Review: Severe Weather Warning, A Wild Comedy by Theatre en Bloc
by Michael Meigs
Elizabeth Doss's Severe Weather Warning uses the trope of friends meeting for an annual reunion to plant us at a decisive date in the friendships of these four women, a decade and a half after they attended school together. It's a familiar plot device -- used, for example, by Hope, Jones and Wooten in their 2008 The Dixie Swim Club, a community theatre favorite, or in the 1978 Same Time, Next Year by Bernard Slade, done by community theatres that like a bit more frisson. Those works portray their protagonists at different times, progressing through their life cycles.
Doss focuses on a single weekend, so the opening scenes of this ninety-minute one-act are charged with a load of exposition. Most of it is done gracefully. One might wonder why certain resentments didn't get worked out or forgotten a decade earlier -- Adel, born poor but now a bustling entrepreneur, carps incessantly at trust fund girl Agatha, who's done nothing to deserve it other than to have family money. Doss works that out for them, of course, with applications of wine and other loosening-up exercises.
Director Jenny Lavery has recruited fine talent and some familiar faces. Giselle Marie Muñoz as Anne is an earth mother without the hippie garb, attentive to her friends; Kacey Samiee, so memorable recently in Gabriel Jason Dean's Heartland, is Annette, furiously silent and in emotional crisis; Leslie McDonel is trust fund baby Agatha, a devotee of yoga and meditation; and welcome transplant from Los Angeles Charlotte Gulezian is a pugnacious, raspy-voiced go-gether. It's good that Doss defines these personalities well in the give-and-take of dialogue and that the women are physically different from one another; the playwright thought it droll to give each of them a first name starting with "A," thereby breaking with happy abandon one of the basic rules of Playwriting 101.
Language emphasizes the play's contemporary setting and emphatic though not belligerant feminism. These characters are unlikely to be appearing in community theatres anytime soon, not even those who like frissons, for they fling about "fuck" and "fucking" with abandon, especially once the party gets started. It's fun, it's fast, it's unpredictable.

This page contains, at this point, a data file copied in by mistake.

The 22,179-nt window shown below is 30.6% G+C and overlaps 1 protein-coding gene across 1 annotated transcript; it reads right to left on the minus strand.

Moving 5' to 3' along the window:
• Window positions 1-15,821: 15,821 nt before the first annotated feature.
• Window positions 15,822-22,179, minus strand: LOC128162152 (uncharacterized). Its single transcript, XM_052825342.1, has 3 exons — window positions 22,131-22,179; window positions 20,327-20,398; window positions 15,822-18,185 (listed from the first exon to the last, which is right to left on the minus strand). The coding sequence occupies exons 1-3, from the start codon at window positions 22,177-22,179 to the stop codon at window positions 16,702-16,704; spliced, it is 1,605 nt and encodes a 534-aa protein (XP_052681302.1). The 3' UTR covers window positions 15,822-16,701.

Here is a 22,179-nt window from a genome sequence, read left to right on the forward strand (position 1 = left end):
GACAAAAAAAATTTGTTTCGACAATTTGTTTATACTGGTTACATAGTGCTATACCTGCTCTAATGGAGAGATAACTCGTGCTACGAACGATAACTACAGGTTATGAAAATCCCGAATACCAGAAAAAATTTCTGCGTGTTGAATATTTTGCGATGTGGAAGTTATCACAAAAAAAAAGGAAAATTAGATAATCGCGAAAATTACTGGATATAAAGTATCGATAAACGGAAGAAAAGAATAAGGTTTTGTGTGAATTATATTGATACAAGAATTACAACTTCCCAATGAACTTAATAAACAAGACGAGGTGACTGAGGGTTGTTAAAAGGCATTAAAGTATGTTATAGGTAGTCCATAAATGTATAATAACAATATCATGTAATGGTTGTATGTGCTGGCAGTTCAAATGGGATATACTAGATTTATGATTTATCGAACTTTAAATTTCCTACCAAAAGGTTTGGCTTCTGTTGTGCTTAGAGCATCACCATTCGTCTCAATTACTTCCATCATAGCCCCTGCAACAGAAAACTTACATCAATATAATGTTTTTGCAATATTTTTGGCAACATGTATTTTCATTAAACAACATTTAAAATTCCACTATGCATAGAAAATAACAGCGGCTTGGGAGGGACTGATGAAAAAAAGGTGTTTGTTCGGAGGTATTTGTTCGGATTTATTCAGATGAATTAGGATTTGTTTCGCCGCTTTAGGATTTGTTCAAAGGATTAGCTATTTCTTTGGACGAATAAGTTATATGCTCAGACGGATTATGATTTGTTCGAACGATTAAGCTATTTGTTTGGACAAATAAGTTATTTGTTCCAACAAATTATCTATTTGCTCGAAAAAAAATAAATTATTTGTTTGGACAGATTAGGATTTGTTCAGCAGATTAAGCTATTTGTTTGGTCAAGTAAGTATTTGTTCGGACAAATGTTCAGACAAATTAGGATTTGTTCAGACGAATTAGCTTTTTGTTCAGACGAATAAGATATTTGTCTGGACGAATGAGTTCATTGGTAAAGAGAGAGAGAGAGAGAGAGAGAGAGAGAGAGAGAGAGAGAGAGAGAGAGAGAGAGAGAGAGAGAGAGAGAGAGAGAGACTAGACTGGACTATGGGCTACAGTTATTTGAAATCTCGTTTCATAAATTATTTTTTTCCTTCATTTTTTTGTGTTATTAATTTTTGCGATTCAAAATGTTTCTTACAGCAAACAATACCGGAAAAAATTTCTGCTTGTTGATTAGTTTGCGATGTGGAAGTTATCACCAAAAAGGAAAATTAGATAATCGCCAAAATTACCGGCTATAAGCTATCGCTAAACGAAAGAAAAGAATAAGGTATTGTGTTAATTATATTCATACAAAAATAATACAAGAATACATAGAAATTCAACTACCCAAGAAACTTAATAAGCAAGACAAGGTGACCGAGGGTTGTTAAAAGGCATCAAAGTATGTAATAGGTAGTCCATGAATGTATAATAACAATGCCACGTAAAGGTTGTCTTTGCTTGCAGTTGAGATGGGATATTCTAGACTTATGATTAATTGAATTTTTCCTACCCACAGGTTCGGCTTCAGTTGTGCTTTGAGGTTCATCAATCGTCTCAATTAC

It's easy to accept these characters as credible and firmly established in today's contemporary morés. With the heart-to-heart exchanges, partying, group dynamics and discoveries, Severe Weather Warning entertains but at the same time examines the dilemmas in this society of being a grown but not yet middle-aged woman. A marriage in crisis; a woman so sunk in the duties of motherhood and caring for others that her own being has dissolved; another who's pulling away from the familiar and perhaps will never return; a friend who's contented but apparently completely aimless.
Director and designers put a panicked end to this reunion with the storm that rolls in across the remote beach cottage. The serenity of the tidy box set by Cheraya Esthers, Sam Grimes and Jenny Lavery is ripped apart by strobe effects, tearing plastic sheeting and roaring thunder. That storm can be read as symbolic, but there's no heavy-handed message pushed into our faces.
Instead, in a beautifully delicate monologue by Muñoz followed by a trio address to the audience, playwright Doss neatly delivers with this single-setting, single-weekend event a message similar to those delivered by earlier playwrights: friendship is what makes us human, and being human means we are prisoners of the relentless passage of time.
April 25 - May 05, 2019
701 Riverside at South First,
Austin, TX, 78704
SEVERE WEATHER WARNING @ The Rollins, Long Center
April 25 - May 5, 2019 | TWO WEEKS ONLY!
Performances Wednesdays - Sundays at 8 pm
Tickets $15 - $34 plus service fees, available via Long Center Box Office